Last Updated: 10/9/98
Air Shock Upgrade

When Jet Industries converted the Omni/Horizon chassis to an electric vehicle they drastically increased the rear axle loading.  To compensate for the extra weight they used custom wound heavy duty coil springs on the rear struts, and added helper springs.  The helper springs are mounted between an added steel angle section connecting the two suspension trailing arms and a steel angle frame mounted under the rear floor.  The early 007s used helper springs made from Subaru 600 van shock absorbers with coil springs WELDED onto them.  This shock can be recognized by the spindle type mount at the top, and a loop type mount on the bottom.  The later 007s use a Chrysler Lebaron front shock, also with a coil spring welded onto it.  This style shock has spindle type mounts both top and bottom.  Both of these coil over setups suffer from the same basic design flaw.  The shocks are mounted at a 45 degree angle.  As the suspension deflects, the shocks must rotate on their mounts.  Spindle mounts cannot rotate, so when the shock reaches the limit of its deflection, it bends the shaft.  On the next deflection the shock jams, and something has to give, so the axle bends.  Eventually, the axle cracks.

My car had a broken axle when I bought it, though I didn't know it.  While towing it home, the right rear wheel suddenly bent over at a 45 degree angle and blew the tire.  What a fun way to spend an evening.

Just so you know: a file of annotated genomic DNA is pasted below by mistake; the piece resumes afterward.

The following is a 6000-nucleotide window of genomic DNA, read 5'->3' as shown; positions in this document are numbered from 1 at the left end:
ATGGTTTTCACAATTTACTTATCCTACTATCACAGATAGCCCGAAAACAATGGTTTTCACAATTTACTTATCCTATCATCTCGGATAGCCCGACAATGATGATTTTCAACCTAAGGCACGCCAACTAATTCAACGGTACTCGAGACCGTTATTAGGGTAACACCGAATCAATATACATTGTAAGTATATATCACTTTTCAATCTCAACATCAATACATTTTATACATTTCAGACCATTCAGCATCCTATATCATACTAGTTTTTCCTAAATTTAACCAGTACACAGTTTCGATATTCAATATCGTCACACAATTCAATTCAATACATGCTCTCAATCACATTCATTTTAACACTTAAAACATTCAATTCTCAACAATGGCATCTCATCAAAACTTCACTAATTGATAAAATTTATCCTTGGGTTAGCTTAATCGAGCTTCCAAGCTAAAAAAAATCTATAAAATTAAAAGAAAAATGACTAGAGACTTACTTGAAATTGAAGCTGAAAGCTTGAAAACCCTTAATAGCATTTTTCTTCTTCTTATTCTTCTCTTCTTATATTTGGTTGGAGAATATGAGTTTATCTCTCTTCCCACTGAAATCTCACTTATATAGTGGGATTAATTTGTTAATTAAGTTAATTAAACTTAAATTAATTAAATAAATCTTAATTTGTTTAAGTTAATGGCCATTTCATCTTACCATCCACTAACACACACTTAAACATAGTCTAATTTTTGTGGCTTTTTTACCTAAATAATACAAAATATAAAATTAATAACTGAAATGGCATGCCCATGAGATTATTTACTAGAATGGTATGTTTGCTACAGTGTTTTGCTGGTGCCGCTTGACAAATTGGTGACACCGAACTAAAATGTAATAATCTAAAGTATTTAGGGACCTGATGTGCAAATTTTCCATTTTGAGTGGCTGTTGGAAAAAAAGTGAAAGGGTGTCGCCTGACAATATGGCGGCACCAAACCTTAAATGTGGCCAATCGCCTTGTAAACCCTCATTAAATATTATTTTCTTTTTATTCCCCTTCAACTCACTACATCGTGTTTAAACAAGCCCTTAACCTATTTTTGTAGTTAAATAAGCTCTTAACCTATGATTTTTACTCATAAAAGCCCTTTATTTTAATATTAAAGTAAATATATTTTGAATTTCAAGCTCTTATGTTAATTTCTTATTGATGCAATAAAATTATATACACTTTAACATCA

I replaced the broken axle with a used one, and proceeded to attempt to find a better solution to the shock problem.  After going through several catalogs, and bringing home and returning about 10 air and coil over shocks, I arrived at a workable solution.  I am sure it could be done better, but it works for me.

What I did was remove the silly Subaru shocks and fabricate brackets to mount 1963 Corvette air shocks.  They have loop type mounts at both ends so they won't bind when the suspension deflect.  They are longer than the original shocks, so I had to mount them angled front to rear rather than side to side.  Here are a few pictures of the installation.

(Click on any picture for a closer look.)
 As you can see, it is not an overly complex installation.  I simply made brackets out of steel angle and bolted them to the axle beam.  The upper shock loops are bolted to the frame under the car floor using 7/16" bolts, and the lower loops are mounted on the angle brackets using standard shock mounting bolts.  I did have to modify the shocks slightly.  The lower loop has a steel sleeve that was to long, so I cut them off even with the bushing.  Also, these shocks have the loop ends canted slightly out of true.  This required the lower mount brackets to be bent at a slight angle to compensate.

I have been using this setup for over a year now, with no problems.  Two other Jet 007s in our EAA chapter have also been fitted with the same system.  The added dampening effect of the extra shocks really helps the car handle the extra weight.  If I had time I might be tempted to redesign the mount.  The shocks would probably work better if mounted side to side, but that would have required building far more complex lower mounts.  Also, there just might be a more suitable shock out there that would do better.  Meanwhile, what I have works.
 

If you have any questions about my car please e-mail me.
Send e-mail to Mike Chancey at:


Return to Homepage